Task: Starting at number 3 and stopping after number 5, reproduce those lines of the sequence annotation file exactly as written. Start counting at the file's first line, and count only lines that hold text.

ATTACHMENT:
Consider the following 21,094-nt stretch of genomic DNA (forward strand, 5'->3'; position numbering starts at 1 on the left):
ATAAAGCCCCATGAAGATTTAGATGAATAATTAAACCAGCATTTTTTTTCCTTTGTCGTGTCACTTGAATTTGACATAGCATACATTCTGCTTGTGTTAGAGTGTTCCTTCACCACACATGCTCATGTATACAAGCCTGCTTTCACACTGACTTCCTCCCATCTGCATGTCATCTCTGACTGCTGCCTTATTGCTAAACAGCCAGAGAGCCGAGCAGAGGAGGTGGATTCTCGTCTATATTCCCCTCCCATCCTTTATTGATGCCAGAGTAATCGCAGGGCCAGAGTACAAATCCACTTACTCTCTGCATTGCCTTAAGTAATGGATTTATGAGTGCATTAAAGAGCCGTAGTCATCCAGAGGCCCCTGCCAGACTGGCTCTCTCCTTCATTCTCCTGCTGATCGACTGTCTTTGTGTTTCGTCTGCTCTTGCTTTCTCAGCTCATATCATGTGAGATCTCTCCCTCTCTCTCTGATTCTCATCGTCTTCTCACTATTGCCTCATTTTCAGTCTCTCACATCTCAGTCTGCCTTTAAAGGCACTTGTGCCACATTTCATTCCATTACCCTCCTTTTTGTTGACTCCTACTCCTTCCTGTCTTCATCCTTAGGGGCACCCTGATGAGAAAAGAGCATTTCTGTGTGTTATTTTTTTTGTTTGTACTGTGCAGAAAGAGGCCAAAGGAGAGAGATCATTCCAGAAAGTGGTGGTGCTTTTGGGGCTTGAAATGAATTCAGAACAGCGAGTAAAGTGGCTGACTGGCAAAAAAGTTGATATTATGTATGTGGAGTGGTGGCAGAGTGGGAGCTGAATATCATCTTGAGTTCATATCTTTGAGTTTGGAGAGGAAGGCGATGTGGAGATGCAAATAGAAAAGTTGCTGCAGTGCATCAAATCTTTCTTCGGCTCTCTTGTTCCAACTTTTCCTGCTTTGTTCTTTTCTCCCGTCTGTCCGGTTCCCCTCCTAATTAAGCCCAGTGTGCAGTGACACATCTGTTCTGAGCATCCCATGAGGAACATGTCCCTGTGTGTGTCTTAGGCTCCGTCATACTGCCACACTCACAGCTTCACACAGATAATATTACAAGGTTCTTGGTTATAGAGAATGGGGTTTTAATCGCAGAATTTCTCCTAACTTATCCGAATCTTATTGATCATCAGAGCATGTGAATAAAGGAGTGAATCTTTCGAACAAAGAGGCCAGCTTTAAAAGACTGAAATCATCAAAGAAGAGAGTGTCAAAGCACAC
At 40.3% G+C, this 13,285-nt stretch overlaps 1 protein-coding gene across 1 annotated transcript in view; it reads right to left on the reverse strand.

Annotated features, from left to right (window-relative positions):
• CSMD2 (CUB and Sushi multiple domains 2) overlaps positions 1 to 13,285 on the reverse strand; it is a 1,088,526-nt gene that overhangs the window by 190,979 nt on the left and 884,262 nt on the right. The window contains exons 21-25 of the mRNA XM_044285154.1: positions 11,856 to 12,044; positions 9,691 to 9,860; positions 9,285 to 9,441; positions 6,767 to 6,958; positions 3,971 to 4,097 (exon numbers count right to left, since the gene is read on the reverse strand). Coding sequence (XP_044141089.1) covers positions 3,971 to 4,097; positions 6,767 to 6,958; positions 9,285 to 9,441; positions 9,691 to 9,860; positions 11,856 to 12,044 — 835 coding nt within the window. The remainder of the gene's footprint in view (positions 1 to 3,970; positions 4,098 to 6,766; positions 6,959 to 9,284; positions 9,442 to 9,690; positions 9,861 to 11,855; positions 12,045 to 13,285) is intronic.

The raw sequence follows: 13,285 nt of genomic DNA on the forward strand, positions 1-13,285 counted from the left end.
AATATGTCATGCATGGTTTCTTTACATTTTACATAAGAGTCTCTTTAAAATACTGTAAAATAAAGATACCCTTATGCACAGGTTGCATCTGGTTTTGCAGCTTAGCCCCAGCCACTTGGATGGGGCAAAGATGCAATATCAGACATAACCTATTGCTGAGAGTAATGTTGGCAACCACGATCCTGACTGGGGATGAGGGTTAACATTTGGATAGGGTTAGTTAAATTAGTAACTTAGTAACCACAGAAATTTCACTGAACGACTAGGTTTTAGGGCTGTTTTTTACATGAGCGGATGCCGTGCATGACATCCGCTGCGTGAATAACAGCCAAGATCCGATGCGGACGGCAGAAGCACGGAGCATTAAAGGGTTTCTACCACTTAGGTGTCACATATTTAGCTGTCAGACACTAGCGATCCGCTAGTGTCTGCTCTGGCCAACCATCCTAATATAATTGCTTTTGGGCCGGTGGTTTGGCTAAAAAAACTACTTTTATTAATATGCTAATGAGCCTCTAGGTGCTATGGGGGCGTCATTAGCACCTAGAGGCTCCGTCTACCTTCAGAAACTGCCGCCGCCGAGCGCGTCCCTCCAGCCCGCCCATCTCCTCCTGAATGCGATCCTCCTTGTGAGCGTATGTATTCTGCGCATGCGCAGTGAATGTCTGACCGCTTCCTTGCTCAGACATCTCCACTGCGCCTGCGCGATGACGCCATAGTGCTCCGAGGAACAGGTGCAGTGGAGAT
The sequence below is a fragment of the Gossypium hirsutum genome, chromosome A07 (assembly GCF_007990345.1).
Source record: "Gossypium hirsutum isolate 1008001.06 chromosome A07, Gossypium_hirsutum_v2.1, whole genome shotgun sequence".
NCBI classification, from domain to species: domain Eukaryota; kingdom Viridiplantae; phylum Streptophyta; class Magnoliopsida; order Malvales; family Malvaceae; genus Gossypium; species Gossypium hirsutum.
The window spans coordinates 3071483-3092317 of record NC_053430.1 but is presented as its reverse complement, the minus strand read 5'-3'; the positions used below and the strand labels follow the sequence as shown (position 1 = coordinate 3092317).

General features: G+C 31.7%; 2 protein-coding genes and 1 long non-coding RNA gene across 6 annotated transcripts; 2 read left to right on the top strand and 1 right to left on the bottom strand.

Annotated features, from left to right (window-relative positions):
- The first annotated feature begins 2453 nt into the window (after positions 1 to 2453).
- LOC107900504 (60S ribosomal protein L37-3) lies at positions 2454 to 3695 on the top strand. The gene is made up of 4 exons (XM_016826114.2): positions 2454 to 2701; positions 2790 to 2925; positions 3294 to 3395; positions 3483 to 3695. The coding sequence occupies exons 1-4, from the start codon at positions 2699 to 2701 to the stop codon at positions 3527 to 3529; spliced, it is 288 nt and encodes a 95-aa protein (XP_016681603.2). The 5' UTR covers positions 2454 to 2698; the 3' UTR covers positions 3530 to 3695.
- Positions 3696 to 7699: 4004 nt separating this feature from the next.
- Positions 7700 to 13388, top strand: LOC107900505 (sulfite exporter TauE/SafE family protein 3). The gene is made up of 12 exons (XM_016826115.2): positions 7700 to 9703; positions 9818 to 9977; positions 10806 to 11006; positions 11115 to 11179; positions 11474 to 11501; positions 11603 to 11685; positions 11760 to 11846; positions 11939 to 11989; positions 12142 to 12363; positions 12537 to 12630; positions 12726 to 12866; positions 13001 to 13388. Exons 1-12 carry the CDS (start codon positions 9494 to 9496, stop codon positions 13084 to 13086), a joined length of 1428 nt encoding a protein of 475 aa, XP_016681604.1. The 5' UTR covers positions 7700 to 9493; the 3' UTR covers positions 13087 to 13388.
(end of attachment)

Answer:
At 40.3% G+C, this 13,285-nt stretch overlaps 1 protein-coding gene across 1 annotated transcript in view; it reads right to left on the reverse strand.

Annotated features, from left to right (window-relative positions):
• CSMD2 (CUB and Sushi multiple domains 2) overlaps positions 1 to 13,285 on the reverse strand; it is a 1,088,526-nt gene that overhangs the window by 190,979 nt on the left and 884,262 nt on the right. The window contains exons 21-25 of the mRNA XM_044285154.1: positions 11,856 to 12,044; positions 9,691 to 9,860; positions 9,285 to 9,441; positions 6,767 to 6,958; positions 3,971 to 4,097 (exon numbers count right to left, since the gene is read on the reverse strand). Coding sequence (XP_044141089.1) covers positions 3,971 to 4,097; positions 6,767 to 6,958; positions 9,285 to 9,441; positions 9,691 to 9,860; positions 11,856 to 12,044 — 835 coding nt within the window. The remainder of the gene's footprint in view (positions 1 to 3,970; positions 4,098 to 6,766; positions 6,959 to 9,284; positions 9,442 to 9,690; positions 9,861 to 11,855; positions 12,045 to 13,285) is intronic.